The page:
This is part 3 of a 4-part series on project change management. This topic is a chapter in our upcoming book, Redefining the Basics of Project Management, scheduled for second quarter 2014.
Project Change Management
Change Management in the Fog
‘Project change management in the fog’, is a term we use to refer to the part of the project life span where control is mostly qualitative due to the ambiguity of the scope definition.
Why using the analogy of fog?
Well, imagine you are driving in extremely dense fog, you will not see anything. Driving in these conditions would be wrong, and one should stop on the side of the road.
Relating this to project management, this would be a condition on a project where the team does not know the scope and objectives. In other words, this is not really a project, and the organization should stop the work.
Now, imagine you are driving in dense fog. You might be able to see some things, but not clearly. Driving under these conditions is dangerous, but if we must, extra care is in order. However, even in these conditions, we would be able to see a few meters ahead; not the details but enough to stay on the road.
Relating this to project management, this would be similar to the time span between idea and project authorization document where we do not see the details of the project & product scope. However, even in these conditions we would know if we are sidetracking off the project objectives.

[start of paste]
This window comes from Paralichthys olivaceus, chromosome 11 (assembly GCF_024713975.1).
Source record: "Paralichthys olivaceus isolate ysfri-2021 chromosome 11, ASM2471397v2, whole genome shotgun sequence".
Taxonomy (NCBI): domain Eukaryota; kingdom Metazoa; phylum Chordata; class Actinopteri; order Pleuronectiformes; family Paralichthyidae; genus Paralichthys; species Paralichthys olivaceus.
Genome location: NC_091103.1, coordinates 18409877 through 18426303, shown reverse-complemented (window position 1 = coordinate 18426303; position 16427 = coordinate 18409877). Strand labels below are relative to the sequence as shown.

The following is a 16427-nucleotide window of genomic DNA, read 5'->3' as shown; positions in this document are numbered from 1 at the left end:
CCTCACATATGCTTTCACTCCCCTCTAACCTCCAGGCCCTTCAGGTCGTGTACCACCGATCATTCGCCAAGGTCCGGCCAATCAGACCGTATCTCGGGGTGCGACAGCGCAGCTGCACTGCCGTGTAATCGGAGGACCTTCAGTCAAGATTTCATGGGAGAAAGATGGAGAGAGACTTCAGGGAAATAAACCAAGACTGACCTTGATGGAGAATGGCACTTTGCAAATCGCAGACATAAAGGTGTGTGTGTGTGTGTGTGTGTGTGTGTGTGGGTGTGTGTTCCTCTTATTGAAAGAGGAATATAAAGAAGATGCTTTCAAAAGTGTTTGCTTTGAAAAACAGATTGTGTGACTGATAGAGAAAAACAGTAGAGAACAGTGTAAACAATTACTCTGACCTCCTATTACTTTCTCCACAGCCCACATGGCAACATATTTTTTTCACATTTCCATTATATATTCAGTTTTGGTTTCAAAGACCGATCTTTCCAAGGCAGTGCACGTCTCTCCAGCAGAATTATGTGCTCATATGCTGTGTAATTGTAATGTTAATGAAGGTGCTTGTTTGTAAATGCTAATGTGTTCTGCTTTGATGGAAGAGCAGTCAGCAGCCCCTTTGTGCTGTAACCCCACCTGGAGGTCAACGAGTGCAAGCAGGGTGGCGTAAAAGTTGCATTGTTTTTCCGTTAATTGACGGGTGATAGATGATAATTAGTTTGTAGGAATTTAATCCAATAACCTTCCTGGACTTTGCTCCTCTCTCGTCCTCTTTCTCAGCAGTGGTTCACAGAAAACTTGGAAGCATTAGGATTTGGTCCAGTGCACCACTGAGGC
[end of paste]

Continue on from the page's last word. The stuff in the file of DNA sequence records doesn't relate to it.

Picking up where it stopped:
We represent this scenario via the bottom arrow in the figure above. In this case control is against the idea statement.
Continuing with the analogy! In this scenario imagine you are driving in fog (not dense fog), you will be able to see things, not very clear, but enough to pick up speed, while maintaining cautions.
Relating this to project management, this would be similar to the time span between PAD and PM Plan or PM Plan and PDP, depending on the density of the fog. In this period, there is more clarity but still not enough to see the full details; i.e. quantitative. Refer to the second and third arrows in the image above.
Why did we present the above analogy?
Because the traditional view of project change management, as we raised earlier, is that organizations do not implement a change management process until after full funding (from SG5 onward), and in some cases only in relations to contracts.
Traditional Change Management
Traditional project change management refers to the common practices for managing project changes. In most organizations, that we have worked with, management of project change is limited to projects where the work is being performed under contract and the changes would be specific to changes to the contract. This is mostly control against the fourth control reference point, as we discussed in the prior chapter. Refer to first arrow from the image above.
With this approach, the team is skipping proper control between control reference points 1 and 4. This is the foggy, ambiguous area.
 Refer to the chapter closing comments; next article.